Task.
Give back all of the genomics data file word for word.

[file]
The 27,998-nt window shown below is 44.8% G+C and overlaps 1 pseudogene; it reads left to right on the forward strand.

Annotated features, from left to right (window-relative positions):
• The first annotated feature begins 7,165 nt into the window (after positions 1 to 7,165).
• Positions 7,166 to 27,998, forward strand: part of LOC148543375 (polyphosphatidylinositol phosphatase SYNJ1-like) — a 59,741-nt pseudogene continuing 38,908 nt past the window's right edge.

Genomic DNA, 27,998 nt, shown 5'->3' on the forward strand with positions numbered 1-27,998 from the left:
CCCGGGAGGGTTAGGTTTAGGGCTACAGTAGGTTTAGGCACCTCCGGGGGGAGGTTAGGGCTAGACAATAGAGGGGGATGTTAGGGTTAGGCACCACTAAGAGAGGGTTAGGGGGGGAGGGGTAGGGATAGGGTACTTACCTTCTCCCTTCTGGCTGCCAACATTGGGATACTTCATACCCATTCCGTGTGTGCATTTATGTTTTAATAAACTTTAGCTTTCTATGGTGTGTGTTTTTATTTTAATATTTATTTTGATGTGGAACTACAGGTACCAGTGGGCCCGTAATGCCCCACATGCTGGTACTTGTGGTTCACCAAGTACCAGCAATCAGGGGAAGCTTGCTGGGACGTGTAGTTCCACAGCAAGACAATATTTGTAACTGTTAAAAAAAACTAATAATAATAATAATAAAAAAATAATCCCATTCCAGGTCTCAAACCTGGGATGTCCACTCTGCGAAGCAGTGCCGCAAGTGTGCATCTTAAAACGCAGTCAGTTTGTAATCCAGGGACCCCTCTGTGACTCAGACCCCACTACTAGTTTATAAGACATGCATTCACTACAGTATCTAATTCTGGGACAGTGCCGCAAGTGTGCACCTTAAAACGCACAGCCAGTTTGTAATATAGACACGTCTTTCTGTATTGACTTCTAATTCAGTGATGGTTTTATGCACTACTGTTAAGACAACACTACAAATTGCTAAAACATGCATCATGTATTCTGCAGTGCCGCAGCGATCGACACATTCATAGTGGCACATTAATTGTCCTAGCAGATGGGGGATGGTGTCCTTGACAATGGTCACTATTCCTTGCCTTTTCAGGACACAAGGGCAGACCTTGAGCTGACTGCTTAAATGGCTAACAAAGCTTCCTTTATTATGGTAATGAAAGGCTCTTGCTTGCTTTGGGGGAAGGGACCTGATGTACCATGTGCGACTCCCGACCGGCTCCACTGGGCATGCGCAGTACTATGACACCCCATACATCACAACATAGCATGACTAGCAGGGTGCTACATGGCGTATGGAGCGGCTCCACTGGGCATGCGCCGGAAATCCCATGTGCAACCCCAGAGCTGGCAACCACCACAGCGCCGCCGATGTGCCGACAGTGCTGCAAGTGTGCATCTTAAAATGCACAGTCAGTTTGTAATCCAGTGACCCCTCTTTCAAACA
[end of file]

The 27,998-nt window shown below is 44.8% G+C and overlaps 1 pseudogene; it reads left to right on the forward strand.

Annotated features, from left to right (window-relative positions):
• The first annotated feature begins 7,165 nt into the window (after positions 1 to 7,165).
• Positions 7,166 to 27,998, forward strand: part of LOC148543375 (polyphosphatidylinositol phosphatase SYNJ1-like) — a 59,741-nt pseudogene continuing 38,908 nt past the window's right edge.

Genomic DNA, 27,998 nt, shown 5'->3' on the forward strand with positions numbered 1-27,998 from the left:
CCCGGGAGGGTTAGGTTTAGGGCTACAGTAGGTTTAGGCACCTCCGGGGGGAGGTTAGGGCTAGACAATAGAGGGGGATGTTAGGGTTAGGCACCACTAAGAGAGGGTTAGGGGGGGAGGGGTAGGGATAGGGTACTTACCTTCTCCCTTCTGGCTGCCAACATTGGGATACTTCATACCCATTCCGTGTGTGCATTTATGTTTTAATAAACTTTAGCTTTCTATGGTGTGTGTTTTTATTTTAATATTTATTTTGATGTGGAACTACAGGTACCAGTGGGCCCGTAATGCCCCACATGCTGGTACTTGTGGTTCACCAAGTACCAGCAATCAGGGGAAGCTTGCTGGGACGTGTAGTTCCACAGCAAGACAATATTTGTAACTGTTAAAAAAAACTAATAATAATAATAATAAAAAAATAATCCCATTCCAGGTCTCAAACCTGGGATGTCCACTCTGCGAAGCAGTGCCGCAAGTGTGCATCTTAAAACGCAGTCAGTTTGTAATCCAGGGACCCCTCTGTGACTCAGACCCCACTACTAGTTTATAAGACATGCATTCACTACAGTATCTAATTCTGGGACAGTGCCGCAAGTGTGCACCTTAAAACGCACAGCCAGTTTGTAATATAGACACGTCTTTCTGTATTGACTTCTAATTCAGTGATGGTTTTATGCACTACTGTTAAGACAACACTACAAATTGCTAAAACATGCATCATGTATTCTGCAGTGCCGCAGCGATCGACACATTCATAGTGGCACATTAATTGTCCTAGCAGATGGGGGATGGTGTCCTTGACAATGGTCACTATTCCTTGCCTTTTCAGGACACAAGGGCAGACCTTGAGCTGACTGCTTAAATGGCTAACAAAGCTTCCTTTATTATGGTAATGAAAGGCTCTTGCTTGCTTTGGGGGAAGGGACCTGATGTACCATGTGCGACTCCCGACCGGCTCCACTGGGCATGCGCAGTACTATGACACCCCATACATCACAACATAGCATGACTAGCAGGGTGCTACATGGCGTATGGAGCGGCTCCACTGGGCATGCGCCGGAAATCCCATGTGCAACCCCAGAGCTGGCAACCACCACAGCGCCGCCGATGTGCCGACAGTGCTGCAAGTGTGCATCTTAAAATGCACAGTCAGTTTGTAATCCAGTGACCCCTCTTTCAAACA